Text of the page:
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In this Appendix, we derive formulas that relate traveltime
derivatives of the reflected wave, evaluated at the zero offset point,
and traveltime derivatives of the direct wave, evaluated in the
vicinity of the zero-offset (central) ray. Such a relationship for
second-order derivatives is known as the NIP (normal incidence point)
theorem Chernjak and Gritsenko (1979); Hubral and Krey (1980); Hubral (1983). Its extension to
high-order derivatives is described by Fomel 1994.
Reflection traveltime in any type of model can be considered as a
function of the source and receiver locations *s* and *r* and the
location of the reflection point *x*, as follows:

| |
(90) |

where *y* is the midpoint , *h* is
the half-offset , and the
function *F* has a natural decomposition into two parts corresponding
to the incident and reflected rays:
| |
(91) |

where *T* is the traveltime of the direct wave. Clearly, at the
zero-offset point,
| |
(92) |

where *x*=*x*(*y*,0) corresponds to the reflection point of the central
ray.
Differentiating formula (90) with respect to the half-offset
*h* and applying the chain rule, we obtain

| |
(93) |

According to Fermat's principle, one of the
fundamental principles of ray theory, the ray
trajectory of the reflected wave corresponds to an
extremum value of the traveltime. Parameterizing
the trajectory in terms of the reflection point
location *x* and assuming that *F* is a smooth
function of *x*, we can write Fermat's principle
in the form
| |
(94) |

Equation (94) must be satisfied for any values of *x* and
*h*. Substituting this equation into formula (93) leads to the
equation
| |
(95) |

Differentiating (95) again with respect to *h*, we arrive at the
formula

| |
(96) |

Interchanging the source and receiver locations doesn't change the
reflection point position (the principle of reciprocity). Therefore,
*x* is an even function of the offset *h*, and we can simplify formula
(96) at zero offset, as follows:
| |
(97) |

Substituting the expression for the function *F* (91) into
(97) leads to the equation
| |
(98) |

which is the mathematical formulation of the NIP
theorem. It proves that the second-order
derivative of the reflection traveltime with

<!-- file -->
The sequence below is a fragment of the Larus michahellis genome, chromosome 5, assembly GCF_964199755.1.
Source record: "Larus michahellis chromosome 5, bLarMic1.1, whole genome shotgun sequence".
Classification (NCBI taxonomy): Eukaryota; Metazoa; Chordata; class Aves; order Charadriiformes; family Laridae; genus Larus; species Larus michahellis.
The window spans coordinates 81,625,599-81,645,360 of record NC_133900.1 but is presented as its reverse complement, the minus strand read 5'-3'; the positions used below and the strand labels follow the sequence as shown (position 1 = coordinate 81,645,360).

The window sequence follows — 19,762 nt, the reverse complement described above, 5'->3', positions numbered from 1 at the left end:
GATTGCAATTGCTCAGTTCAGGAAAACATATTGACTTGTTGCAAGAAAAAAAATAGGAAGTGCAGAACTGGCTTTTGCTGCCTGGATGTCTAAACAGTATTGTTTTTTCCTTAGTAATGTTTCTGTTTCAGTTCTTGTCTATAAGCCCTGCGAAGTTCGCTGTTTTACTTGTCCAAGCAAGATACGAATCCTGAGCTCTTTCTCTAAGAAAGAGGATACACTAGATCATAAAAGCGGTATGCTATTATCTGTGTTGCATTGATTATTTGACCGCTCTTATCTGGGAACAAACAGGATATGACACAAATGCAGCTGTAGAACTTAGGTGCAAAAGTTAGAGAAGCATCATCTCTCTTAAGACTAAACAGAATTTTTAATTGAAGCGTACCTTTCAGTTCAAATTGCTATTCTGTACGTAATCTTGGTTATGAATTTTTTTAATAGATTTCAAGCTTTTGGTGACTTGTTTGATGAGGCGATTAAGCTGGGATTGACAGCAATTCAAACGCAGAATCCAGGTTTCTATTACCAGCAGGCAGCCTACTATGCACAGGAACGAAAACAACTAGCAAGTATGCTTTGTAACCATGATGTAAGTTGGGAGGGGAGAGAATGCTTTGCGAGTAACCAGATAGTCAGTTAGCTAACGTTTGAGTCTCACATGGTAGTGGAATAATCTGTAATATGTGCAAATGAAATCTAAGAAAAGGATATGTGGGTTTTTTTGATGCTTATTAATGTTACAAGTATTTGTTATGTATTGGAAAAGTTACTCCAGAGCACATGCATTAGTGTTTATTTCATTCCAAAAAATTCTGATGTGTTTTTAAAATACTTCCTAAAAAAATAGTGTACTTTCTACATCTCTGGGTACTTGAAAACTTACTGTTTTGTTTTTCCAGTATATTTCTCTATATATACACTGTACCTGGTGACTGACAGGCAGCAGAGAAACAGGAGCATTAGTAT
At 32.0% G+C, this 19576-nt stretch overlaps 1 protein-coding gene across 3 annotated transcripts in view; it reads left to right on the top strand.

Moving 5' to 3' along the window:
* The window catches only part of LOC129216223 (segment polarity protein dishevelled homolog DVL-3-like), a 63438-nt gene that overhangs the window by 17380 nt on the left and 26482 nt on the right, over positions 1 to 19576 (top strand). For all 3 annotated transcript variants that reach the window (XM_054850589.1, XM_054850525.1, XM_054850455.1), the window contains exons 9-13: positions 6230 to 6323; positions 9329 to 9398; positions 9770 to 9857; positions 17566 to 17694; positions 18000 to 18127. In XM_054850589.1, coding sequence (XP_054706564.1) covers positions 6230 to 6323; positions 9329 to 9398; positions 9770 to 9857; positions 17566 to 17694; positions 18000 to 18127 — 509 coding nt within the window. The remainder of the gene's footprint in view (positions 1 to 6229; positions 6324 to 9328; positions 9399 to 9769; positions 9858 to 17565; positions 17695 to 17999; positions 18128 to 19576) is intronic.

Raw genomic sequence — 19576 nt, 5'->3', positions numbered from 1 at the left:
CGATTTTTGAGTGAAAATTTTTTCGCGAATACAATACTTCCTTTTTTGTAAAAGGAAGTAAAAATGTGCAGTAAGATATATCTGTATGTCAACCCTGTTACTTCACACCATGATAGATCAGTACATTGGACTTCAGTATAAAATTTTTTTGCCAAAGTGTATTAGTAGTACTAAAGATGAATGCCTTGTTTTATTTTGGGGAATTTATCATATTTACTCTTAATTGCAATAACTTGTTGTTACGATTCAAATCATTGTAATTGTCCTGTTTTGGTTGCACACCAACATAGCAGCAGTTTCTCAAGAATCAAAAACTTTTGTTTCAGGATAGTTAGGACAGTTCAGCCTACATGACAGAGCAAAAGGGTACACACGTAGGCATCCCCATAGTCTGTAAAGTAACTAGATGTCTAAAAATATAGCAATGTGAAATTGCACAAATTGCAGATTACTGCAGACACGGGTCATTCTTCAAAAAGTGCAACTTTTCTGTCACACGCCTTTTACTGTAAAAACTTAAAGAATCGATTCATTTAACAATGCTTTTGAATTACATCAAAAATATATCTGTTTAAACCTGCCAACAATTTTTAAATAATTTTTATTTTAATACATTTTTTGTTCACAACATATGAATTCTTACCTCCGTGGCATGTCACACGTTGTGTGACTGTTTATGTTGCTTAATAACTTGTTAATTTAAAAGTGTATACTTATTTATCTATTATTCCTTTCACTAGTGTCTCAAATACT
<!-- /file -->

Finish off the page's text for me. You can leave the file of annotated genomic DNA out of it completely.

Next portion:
respect to the offset is equal, at zero offset,
to the second derivative of the direct wave
traveltime for the wave propagating from the
incidence point of the central ray. One immediate
conclusion from the NIP theorem is that the
short-spread normal moveout velocity, connected
with the derivative in the left-hand-side of
equation (98) can depend on the reflector
dip but doesn't depend on the curvature of the
reflector. Our derivation up to this point has
followed the derivation suggested by Chernjak and
Gritsenko 1979.
Differentiating formula (96) twice with respect to *h* evaluates,
with the help of the chain rule, the fourth-order derivative, as
follows:

| |
(99) |

Again, we can apply the principle of reciprocity to eliminate the
odd-order derivatives of *x* in formula (100) at the zero
offset. The resultant expression has the form
| |
(100) |

In order to determine the unknown second derivative of the reflection
point location , we
differentiate Fermat's equation (94) twice, obtaining
| |
(101) |

Simplifying this equation at zero offset, we can solve it for the
second derivative of *x*. The solution has the form
| |
(102) |

Here we neglect the case of , which corresponds to a focusing of the reflected rays at the
surface. Finally, substituting expression (103) into (101)
and recalling the definition of the *F* function
from (91), we obtain
the equation
| |
(103) |

which is the same as equation (74) in the main
text. Higher-order derivatives can be expressed in an analogous way
with a set of recursive algebraic functions Fomel (1994).
In the derivation of formulas (98) and (104), we have used
Fermat's principle, the principle of reciprocity, and the rules of
calculus. Both these formulas remain valid in anisotropic media as
well as in heterogeneous media, providing that the traveltime function
is smooth and that focusing of the reflected rays doesn't occur at the
surface of observation.

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Stanford Exploration Project

11/12/1997